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Off-Season Golf Training

Bruce Morser Illustration

Photo: Bruce Morser

In the early 1980s, I worked with David Leadbetter to make wholesale changes to my swing. In those days, such a makeover was mostly a matter of beating balls—fifteen hundred a day, until my hands were sore—and it took me two years. But now we know so much more about the biomechanics of the golf swing and how the body can be trained, and we have so many advanced ways of monitoring and analyzing swings. I’m convinced that using today’s methods I could have made those same changes in four months or less—in short, over one dedicated winter.

For a professional, that would mean moving to some warm place, retaining a great teacher, a physical trainer and maybe a psychologist, and really getting after it. For amateurs this is impractical. But my point is that the winter is plenty long enough to substantially improve your game. In fact, it’s the best time to work on your fundamentals, because, depending on where you live, you won’t be as distracted by play.

Why not make winning next year’s club championship your goal, at whatever flight level you compete in?In my judgment that’s an excellent ambition because it will give focus to your work. And here’s how I would start: Visualize winning. I mean literally closing your eyes and seeing yourself making the winning putt on the eighteenth green, shaking hands with the person you beat (you know who he or she is!) and accepting the trophy afterward. Visualizations like this are more powerful than most people think.

Then work backward to create a plan. Be very honest in assessing your game and decide what the key areas are that you need to improve. You can be as ambitious as your desires and time allow, be it undertaking a complete makeover or simply adding an extra bit of distance to your drives. But you should definitely plan to work in three areas: the physical, the mental and the technical.

Don’t underestimate the first of those areas. After age forty, unless we work at it, our bodies just crimp up; there’s no way around it. We lose flexibility, strength and balance. The main problem aging amateurs have—especially higher handicappers—is that they cannot make the full turn they need for a proper swing, and they cannot hold their finish in balance, with most of their weight on their forward side.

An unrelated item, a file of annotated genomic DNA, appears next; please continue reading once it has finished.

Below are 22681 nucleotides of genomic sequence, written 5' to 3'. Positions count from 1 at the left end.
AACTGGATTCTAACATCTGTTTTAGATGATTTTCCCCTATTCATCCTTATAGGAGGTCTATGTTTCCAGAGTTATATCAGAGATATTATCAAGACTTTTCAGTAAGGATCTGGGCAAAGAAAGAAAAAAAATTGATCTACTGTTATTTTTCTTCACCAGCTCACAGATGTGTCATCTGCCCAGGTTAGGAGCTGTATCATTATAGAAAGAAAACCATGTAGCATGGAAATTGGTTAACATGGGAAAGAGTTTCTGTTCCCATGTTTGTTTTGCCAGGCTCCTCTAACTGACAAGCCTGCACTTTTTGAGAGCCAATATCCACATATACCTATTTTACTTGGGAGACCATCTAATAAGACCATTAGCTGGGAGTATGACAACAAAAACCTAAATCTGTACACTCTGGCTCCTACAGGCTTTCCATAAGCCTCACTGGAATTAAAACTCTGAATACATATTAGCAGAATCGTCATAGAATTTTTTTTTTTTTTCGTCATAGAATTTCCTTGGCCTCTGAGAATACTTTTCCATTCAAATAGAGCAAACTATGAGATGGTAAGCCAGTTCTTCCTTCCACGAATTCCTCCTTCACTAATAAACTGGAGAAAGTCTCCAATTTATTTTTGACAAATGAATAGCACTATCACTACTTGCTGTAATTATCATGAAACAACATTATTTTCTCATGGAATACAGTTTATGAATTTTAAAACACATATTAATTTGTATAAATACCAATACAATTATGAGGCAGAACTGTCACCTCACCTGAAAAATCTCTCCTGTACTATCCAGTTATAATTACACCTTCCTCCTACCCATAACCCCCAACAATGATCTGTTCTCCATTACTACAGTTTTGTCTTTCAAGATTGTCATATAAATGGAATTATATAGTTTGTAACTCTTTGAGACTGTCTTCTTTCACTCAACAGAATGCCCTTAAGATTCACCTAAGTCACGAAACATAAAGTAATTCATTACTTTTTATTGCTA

I highly recommend getting a physical assessment from someone knowledgeable about the biomechanics of golf. He or she will be able to pinpoint the areas where you need the most work and will suggest some simple drills and exercises. You don’t need to lose fifty pounds (if you’re that much overweight) to have a much better body for golf. You just need to increase your flexibility in certain key areas, such as the hips and hamstrings, and shore up your strength here and there. Believe me, a month or two of modest effort over the winter will make a huge difference come spring.

As for technique, everyone’s needs and commitment are different, but consider working with a pro. It’s possible to make improvements by yourself with the help of videos or by studying photographs of Tour pros’ swing sequences. But having that extra set of trained eyes can be invaluable. Tell the pro what your goals are, and he’ll help you build a plan. And don’t take just one lesson. You can do a lot of the work yourself, but give the pro a chance to monitor your progress over time. Changes in a swing are often miniscule but feel massive. It helps enormously to have someone keep you on the right track.


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